Happy summer to you,
I hope this finds you enjoying the shade. The season in the James River Park System is full of teens and kiddos experiencing the river for the first time; adults making progress toward long awaited projects and beginning new Park improvements; and meanwhile the James keeps on flowing. If you haven’t dipped your toes in yet, it will be here for you when you’re ready.
This summer for the first time the Teens of Richmond in Parks (TRIP) program has a presence at 42nd Street Tower. The TRIP program is modeled on youth conservation corps style park immersions that are common at the State and National Parks. Teens earn a seasonal stipend in exchange for their work to help improve park sites and natural resources. TRIP is working on a mural that emphasizes the theme of natural reciprocity – that is, that we live in an ecosystem where plants, animals, and fungi are a part of a larger community of support. The five teen artists are Richmond Public School rising freshwomen, and they are doing an outstanding job on this eco-mural. Murals both educate the public and are an effective means of graffiti reduction, so this is a great service to JRPS, in addition to being educational.
Another young naturalist who inspires us is JRPS Education intern Abhay. Abhay, a long time volunteer with Richmond Parks & Recreation and graduate of Maggie Walker Governor’s School, is working with Penelope and Tyler, JRPS Educators, to develop curriculum for other high school students as a part of JRPS Education’s environmental literacy initiative. Abhay’s work will facilitate lessons that are more accessible to RPS teachers who want to visit JRPS, and his is the first high school curriculum we have developed for this purpose.
Finally, I want to shout out two small projects and two big ones that make me smile. The first is a welcome sign at our headquarters at Reedy Creek. Staff member Jym has planted the welcome flower bed with gorgeous pollinators so that the sign represents our aspirations for landscapes in the Park. Over the next few years, we look forward to planting more meadows, working with the Invasive Plant Task Force to attack invasives, and helping Richmond become a “Bee City” (an official designation) as well as a city that welcomes, birds, butterflies, and insects that support the ecosystem that we all rely on to live.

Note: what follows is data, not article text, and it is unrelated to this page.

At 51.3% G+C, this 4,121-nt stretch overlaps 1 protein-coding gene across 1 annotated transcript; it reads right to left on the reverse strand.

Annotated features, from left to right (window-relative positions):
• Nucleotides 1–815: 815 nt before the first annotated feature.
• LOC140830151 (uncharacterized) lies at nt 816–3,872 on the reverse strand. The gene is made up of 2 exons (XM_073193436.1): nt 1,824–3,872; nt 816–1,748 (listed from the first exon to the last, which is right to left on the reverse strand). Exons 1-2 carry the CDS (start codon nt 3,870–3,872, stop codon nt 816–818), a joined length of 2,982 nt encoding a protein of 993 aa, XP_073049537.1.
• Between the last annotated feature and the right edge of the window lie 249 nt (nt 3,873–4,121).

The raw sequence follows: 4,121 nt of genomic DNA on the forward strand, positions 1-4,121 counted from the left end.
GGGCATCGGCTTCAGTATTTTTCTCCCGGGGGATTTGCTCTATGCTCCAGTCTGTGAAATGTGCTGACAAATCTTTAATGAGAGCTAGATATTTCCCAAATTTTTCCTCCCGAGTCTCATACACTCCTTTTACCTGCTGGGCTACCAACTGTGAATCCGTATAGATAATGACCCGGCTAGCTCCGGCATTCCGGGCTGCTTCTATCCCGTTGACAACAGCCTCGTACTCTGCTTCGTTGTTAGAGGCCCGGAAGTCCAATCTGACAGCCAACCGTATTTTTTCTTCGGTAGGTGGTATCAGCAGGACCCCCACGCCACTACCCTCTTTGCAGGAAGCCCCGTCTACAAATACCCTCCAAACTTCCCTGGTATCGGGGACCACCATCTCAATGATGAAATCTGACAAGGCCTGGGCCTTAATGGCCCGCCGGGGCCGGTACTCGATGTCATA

The second project is a sweet little trail connecting our Reedy Creek Outdoor Classroom to storage facilities. The summer Education team knocked this out in a day, and I think it’s delightful.
Next, the incredible Trails Team is closing in on completing the 21st Street Highline, also known as “Kit’s Trail.” This improved pedestrian and bike right-of-way was funded by Friends of the James River Park and features a wider, safer trail surface, and a serious crib wall, which once again demonstrates how lucky we are to have this talented trail team in Richmond. Bravo and applause!
Finally, after eight years of design and review, fundraising by James River Outdoor Coalition, permitting, construction, COVID delays, and all other manner of obstacle, the Huguenot Flatwater ADA accessible ramp is open. This beautiful piece of infrastructure would not have been possible without the leadership of JROC’s Sally Wetzler, or former superintendents Nathan Burrell and Bryce Wilk. Fortunately, all were able to attend the ribbon cutting with Mayor Stoney on the 20th of this month, during which the Mayor and Parks director Chris Frelke paddled with JROC and JRPS staff.
Thanks so much for reading… it’s been a wonderful first few months at JRPS. I’m learning quickly and at every turn there’s a lesson to learn from you! Stay safe in the Park, and go dip your toes in when you can! It feels great.
Giles Garrison is Superintendent of the James River Park System